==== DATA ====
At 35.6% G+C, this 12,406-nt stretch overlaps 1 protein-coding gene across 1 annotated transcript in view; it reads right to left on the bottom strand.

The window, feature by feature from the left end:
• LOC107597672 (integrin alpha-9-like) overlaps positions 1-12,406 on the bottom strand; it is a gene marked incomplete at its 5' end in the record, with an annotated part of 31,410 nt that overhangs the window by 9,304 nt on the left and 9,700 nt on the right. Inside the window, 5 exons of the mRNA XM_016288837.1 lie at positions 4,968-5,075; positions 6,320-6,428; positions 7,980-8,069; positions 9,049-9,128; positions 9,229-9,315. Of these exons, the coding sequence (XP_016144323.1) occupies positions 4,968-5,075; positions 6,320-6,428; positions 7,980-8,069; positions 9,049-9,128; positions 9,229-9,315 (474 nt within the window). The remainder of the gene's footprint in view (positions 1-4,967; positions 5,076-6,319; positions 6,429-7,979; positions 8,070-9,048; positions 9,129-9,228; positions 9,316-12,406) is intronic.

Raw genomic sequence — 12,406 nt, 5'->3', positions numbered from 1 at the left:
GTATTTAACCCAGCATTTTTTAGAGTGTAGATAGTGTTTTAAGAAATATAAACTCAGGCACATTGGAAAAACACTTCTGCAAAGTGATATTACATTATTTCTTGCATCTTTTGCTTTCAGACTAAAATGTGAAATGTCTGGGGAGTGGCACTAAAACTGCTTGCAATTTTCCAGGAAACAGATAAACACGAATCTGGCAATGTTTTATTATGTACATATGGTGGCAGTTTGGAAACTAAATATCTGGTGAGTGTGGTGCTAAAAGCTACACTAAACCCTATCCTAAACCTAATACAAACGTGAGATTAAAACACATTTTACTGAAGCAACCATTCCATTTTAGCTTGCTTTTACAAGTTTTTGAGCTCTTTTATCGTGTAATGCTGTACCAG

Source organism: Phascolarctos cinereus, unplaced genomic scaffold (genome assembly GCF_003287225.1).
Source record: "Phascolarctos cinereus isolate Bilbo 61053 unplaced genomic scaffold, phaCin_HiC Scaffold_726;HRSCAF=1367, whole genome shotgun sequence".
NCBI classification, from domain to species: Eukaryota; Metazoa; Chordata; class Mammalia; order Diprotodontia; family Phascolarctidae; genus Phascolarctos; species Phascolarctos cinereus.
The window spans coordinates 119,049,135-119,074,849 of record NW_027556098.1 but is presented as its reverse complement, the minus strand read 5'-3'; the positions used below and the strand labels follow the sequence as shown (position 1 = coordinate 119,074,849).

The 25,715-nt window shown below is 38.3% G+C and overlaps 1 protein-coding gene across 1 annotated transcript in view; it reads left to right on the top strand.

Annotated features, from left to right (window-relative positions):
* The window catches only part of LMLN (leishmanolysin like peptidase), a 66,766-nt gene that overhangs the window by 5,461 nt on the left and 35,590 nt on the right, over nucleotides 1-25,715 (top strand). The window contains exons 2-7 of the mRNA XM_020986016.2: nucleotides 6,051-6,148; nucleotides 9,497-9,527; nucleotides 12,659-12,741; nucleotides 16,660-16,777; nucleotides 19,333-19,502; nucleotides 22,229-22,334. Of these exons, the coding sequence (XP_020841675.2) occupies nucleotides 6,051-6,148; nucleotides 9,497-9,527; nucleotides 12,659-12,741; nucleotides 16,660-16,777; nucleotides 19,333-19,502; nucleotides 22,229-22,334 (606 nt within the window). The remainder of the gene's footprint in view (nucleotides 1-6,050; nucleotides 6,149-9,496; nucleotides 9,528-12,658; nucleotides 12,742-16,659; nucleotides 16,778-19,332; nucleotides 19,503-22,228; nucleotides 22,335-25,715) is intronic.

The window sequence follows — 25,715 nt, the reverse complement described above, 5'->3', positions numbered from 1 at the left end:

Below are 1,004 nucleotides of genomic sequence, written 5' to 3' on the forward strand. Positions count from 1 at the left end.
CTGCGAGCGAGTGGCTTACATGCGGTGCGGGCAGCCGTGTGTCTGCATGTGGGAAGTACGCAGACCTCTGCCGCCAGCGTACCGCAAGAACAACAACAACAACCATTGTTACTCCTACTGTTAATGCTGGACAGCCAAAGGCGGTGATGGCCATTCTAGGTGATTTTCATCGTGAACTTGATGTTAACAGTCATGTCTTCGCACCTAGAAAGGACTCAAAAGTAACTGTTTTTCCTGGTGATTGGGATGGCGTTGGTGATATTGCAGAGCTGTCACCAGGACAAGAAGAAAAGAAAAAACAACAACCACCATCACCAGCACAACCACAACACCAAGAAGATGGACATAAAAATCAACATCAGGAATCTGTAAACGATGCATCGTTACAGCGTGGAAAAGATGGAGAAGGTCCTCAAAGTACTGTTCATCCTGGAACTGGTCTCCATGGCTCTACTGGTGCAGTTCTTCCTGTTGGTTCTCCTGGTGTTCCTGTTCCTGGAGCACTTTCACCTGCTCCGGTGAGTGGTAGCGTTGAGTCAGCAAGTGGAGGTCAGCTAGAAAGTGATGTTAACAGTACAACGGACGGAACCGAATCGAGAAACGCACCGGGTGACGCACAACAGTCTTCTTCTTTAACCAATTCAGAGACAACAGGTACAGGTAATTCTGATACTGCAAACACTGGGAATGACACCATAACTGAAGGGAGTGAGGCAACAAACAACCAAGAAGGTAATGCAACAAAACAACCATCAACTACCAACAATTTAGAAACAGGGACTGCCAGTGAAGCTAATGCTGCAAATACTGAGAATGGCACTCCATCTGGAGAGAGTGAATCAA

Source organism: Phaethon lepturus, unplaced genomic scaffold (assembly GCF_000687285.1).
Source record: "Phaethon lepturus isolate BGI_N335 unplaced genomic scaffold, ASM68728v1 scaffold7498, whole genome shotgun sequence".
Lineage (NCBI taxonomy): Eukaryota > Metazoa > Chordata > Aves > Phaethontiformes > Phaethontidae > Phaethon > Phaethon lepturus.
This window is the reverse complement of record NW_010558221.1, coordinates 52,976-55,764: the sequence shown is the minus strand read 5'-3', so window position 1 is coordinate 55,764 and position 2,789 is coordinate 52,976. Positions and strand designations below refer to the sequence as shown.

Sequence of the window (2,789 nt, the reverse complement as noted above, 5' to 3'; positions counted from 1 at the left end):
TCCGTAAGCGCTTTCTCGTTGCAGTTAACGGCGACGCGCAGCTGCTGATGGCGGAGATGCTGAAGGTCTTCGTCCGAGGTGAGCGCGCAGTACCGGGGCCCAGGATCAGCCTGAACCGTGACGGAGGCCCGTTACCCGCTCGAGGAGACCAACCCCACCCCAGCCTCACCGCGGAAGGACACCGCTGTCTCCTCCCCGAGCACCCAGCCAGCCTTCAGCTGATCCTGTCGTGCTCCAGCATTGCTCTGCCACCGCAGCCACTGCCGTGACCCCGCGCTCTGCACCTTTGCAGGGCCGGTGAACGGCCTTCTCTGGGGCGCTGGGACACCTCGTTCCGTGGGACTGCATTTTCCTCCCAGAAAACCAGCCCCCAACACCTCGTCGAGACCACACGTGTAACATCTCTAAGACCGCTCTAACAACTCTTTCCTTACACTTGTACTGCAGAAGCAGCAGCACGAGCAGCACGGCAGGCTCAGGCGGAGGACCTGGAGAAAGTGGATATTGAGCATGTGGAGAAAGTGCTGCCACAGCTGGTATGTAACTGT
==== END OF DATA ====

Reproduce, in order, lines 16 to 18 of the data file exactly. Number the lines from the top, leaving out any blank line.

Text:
Source organism: Phaethon lepturus, unplaced genomic scaffold (assembly GCF_000687285.1).
Source record: "Phaethon lepturus isolate BGI_N335 unplaced genomic scaffold, ASM68728v1 scaffold7498, whole genome shotgun sequence".
Lineage (NCBI taxonomy): Eukaryota > Metazoa > Chordata > Aves > Phaethontiformes > Phaethontidae > Phaethon > Phaethon lepturus.